Ben Davies Blog Research Vita

Suppose we have data \(\{(x_i,y_i):i\in\{1,2,\ldots,n\}\}\) generated by the process $$y_i=\beta x_i+u_i,$$ where the \(u_i\) are random errors with zero means, equal variances, and zero correlations with the \(x_i\). This data generating process (DGP) satisfies the Gauss-Markov assumptions, so we can obtain an unbiased estimate \(\hat\beta\) of the coefficient \(\beta\) using ordinary least squares (OLS).

Now suppose we restrict our data to observations with \(x_i\ge0\) or \(y_i\ge0\). How will these restrictions change \(\hat\beta\)?

To investigate, let’s create some toy data:

library(dplyr)

n <- 100
set.seed(0)
df <- tibble(x = rnorm(n), u = rnorm(n), y = x + u)

Here \(x_i\) and \(u_i\) are standard normal random variables, and \(y_i=x_i+u_i\) for each observation \(i\in\{1,2,\ldots,100\}\). Thus \(\beta=1\). The OLS estimate of \(\beta\) is $$\DeclareMathOperator{\Cov}{Cov}\DeclareMathOperator{\Var}{Var}\hat\beta=\frac{\Cov(x,y)}{\Var(x)},$$ where \(x=(x_1,x_2,\ldots,x_{100})\) and \(y=(y_1,y_2,\ldots,y_{100})\) are data vectors, \(\Cov\) is the covariance operator, and \(\Var\) is the variance operator. For these data, we have

cov(df$x, df$y) / var(df$x)
## [1] 1.138795

as our estimate with no selection.

Next, let’s introduce our selection criteria:

df <- df %>%
  tidyr::crossing(criterion = c('x >= 0', 'y >= 0')) %>%
  rowwise() %>%  # eval is annoying to vectorise
  mutate(selected = eval(parse(text = criterion))) %>%
  ungroup()

df
## # A tibble: 200 x 5
##        x       u      y criterion selected
##    <dbl>   <dbl>  <dbl> <chr>     <lgl>   
##  1 -2.22 -0.0125 -2.24  x >= 0    FALSE   
##  2 -2.22 -0.0125 -2.24  y >= 0    FALSE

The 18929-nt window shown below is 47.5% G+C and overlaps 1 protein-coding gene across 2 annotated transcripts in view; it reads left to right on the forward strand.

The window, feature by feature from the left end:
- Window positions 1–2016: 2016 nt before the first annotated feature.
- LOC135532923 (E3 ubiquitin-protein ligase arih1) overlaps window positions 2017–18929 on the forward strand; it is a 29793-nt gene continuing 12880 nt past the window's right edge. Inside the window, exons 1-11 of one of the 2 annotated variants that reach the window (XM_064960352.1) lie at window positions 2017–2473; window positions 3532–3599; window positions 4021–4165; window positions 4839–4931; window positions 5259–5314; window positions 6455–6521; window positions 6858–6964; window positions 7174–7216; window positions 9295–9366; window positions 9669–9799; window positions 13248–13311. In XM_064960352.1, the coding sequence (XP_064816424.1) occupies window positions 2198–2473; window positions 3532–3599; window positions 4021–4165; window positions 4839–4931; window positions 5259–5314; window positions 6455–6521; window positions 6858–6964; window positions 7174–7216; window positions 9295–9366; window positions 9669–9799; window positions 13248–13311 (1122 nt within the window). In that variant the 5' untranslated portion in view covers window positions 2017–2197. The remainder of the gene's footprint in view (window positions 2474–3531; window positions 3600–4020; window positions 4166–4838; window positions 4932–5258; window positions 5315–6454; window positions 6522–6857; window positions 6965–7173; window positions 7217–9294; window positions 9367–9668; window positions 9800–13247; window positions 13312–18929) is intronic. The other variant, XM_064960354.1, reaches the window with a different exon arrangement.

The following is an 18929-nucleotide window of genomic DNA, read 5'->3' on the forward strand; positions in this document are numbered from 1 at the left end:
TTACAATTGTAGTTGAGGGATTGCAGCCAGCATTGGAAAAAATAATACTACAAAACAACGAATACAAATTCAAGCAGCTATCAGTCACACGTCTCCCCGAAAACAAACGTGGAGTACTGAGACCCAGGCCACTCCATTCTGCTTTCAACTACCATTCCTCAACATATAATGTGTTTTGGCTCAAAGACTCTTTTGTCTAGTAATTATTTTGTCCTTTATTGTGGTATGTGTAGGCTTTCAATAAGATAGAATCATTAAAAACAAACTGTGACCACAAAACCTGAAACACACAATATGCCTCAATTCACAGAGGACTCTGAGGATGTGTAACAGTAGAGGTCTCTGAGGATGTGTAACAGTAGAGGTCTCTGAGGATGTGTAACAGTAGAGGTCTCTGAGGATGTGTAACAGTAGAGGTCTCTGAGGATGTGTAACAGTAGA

##  3 -1.56 -1.12   -2.68  x >= 0    FALSE   
##  4 -1.56 -1.12   -2.68  y >= 0    FALSE   
##  5 -1.54  0.577  -0.963 x >= 0    FALSE   
##  6 -1.54  0.577  -0.963 y >= 0    FALSE   
##  7 -1.44 -1.39   -2.83  x >= 0    FALSE   
##  8 -1.44 -1.39   -2.83  y >= 0    FALSE   
##  9 -1.43 -0.543  -1.97  x >= 0    FALSE   
## 10 -1.43 -0.543  -1.97  y >= 0    FALSE   
## # … with 190 more rows

Now df contains two copies of each observation—one for each selection criterion—and an indicator for whether the observation is selected by each criterion. We can use df to estimate OLS coefficients and their standard errors among observations with \(x_i\ge0\) and \(y_i\ge0\):

df %>%
  filter(selected) %>%
  group_by(criterion) %>%
  summarise(n = n(),
            estimate = cov(x, y) / var(x),
            std.error = sd(y - estimate * x) / sqrt(n))
## # A tibble: 2 x 4
##   criterion     n estimate std.error
##   <chr>     <int>    <dbl>     <dbl>
## 1 x >= 0       48    1.02      0.136
## 2 y >= 0       47    0.356     0.110

The OLS estimate among observations with \(x_i\ge0\) approximates the true value \(\beta=1\) well. However, the estimate among observations with \(y_i\ge0\) is much smaller than one. We can confirm this visually:

What’s going on? Why do we get biased OLS estimates of \(\beta\) among observations with \(y_i\ge0\) but not among observations with \(x_i\ge0\)?